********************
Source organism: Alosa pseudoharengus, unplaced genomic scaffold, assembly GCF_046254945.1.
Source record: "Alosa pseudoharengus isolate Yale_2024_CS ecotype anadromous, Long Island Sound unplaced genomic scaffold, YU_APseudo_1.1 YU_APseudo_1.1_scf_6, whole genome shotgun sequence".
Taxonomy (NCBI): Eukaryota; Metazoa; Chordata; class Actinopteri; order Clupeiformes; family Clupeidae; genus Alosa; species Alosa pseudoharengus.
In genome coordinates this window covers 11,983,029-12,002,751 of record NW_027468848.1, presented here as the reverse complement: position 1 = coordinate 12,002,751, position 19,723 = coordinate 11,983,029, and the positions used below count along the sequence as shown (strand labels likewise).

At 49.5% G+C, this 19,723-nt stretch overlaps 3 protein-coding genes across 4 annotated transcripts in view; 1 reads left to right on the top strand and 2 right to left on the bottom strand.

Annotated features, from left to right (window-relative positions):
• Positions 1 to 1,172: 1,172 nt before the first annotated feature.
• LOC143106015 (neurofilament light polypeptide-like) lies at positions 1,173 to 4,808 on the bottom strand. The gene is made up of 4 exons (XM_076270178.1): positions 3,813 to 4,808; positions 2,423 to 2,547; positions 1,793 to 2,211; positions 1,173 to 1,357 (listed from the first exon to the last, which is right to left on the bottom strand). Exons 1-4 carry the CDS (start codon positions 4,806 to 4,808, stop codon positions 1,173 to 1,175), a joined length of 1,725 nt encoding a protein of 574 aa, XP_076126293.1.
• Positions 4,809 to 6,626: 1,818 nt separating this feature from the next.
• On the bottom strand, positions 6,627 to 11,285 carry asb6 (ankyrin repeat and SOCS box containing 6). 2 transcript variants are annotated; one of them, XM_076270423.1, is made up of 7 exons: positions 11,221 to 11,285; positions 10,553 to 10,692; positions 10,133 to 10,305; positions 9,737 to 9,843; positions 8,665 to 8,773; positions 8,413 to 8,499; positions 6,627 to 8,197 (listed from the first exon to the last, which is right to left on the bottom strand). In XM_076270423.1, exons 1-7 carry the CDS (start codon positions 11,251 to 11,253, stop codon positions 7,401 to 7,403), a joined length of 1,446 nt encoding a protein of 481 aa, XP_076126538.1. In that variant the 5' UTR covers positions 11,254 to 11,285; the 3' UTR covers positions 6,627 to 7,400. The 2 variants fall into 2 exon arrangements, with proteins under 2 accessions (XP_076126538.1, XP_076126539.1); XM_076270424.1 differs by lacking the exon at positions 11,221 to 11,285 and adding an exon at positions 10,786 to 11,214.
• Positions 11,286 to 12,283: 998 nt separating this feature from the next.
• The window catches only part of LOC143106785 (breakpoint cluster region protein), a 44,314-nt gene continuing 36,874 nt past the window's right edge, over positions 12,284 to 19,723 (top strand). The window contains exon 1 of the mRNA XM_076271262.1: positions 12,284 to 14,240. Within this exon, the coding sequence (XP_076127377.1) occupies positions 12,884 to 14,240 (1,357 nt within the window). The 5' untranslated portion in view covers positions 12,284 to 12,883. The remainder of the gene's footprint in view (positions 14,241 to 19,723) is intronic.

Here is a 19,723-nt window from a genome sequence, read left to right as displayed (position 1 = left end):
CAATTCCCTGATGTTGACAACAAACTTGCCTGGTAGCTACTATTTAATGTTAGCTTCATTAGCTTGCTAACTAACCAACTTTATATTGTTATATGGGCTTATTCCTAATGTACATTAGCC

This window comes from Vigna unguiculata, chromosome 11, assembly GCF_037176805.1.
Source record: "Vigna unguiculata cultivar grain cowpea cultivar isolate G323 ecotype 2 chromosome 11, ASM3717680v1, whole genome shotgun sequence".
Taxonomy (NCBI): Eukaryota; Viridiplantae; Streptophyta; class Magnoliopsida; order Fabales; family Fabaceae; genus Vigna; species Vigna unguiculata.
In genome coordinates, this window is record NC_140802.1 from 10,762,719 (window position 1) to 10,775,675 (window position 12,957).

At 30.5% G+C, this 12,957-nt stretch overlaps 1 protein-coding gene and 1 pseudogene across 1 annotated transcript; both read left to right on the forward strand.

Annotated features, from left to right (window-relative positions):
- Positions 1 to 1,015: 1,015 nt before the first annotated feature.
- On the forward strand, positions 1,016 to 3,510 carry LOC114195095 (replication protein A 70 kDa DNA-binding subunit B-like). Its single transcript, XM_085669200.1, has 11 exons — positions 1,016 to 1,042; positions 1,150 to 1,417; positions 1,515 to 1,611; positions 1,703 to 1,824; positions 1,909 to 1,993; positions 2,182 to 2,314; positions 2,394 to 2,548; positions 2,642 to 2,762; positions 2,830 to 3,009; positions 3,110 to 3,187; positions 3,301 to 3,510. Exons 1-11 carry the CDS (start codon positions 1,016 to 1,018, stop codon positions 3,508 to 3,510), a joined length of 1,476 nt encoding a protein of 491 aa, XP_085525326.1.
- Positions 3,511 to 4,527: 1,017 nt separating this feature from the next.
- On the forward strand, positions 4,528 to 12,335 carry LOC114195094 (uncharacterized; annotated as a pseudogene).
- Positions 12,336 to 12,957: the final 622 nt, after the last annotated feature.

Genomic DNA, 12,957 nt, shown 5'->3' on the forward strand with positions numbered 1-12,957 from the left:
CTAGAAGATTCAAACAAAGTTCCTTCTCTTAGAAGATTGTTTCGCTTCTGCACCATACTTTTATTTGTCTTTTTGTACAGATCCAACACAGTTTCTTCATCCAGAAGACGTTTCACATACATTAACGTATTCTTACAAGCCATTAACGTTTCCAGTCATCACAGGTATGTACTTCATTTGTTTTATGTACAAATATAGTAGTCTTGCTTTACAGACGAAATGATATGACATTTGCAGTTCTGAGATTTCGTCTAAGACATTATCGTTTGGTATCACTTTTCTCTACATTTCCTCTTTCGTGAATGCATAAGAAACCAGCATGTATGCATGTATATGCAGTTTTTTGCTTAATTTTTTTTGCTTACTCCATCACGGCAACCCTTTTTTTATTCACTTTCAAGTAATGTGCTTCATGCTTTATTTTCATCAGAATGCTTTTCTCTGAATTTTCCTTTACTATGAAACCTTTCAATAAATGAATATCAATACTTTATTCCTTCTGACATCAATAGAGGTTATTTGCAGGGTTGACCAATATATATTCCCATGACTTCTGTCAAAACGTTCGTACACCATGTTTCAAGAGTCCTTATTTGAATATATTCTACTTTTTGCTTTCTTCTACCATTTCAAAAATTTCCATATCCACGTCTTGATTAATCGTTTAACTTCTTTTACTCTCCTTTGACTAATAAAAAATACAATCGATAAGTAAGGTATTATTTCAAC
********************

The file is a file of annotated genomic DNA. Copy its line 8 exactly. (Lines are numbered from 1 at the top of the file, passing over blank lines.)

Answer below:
• LOC143106015 (neurofilament light polypeptide-like) lies at positions 1,173 to 4,808 on the bottom strand. The gene is made up of 4 exons (XM_076270178.1): positions 3,813 to 4,808; positions 2,423 to 2,547; positions 1,793 to 2,211; positions 1,173 to 1,357 (listed from the first exon to the last, which is right to left on the bottom strand). Exons 1-4 carry the CDS (start codon positions 4,806 to 4,808, stop codon positions 1,173 to 1,175), a joined length of 1,725 nt encoding a protein of 574 aa, XP_076126293.1.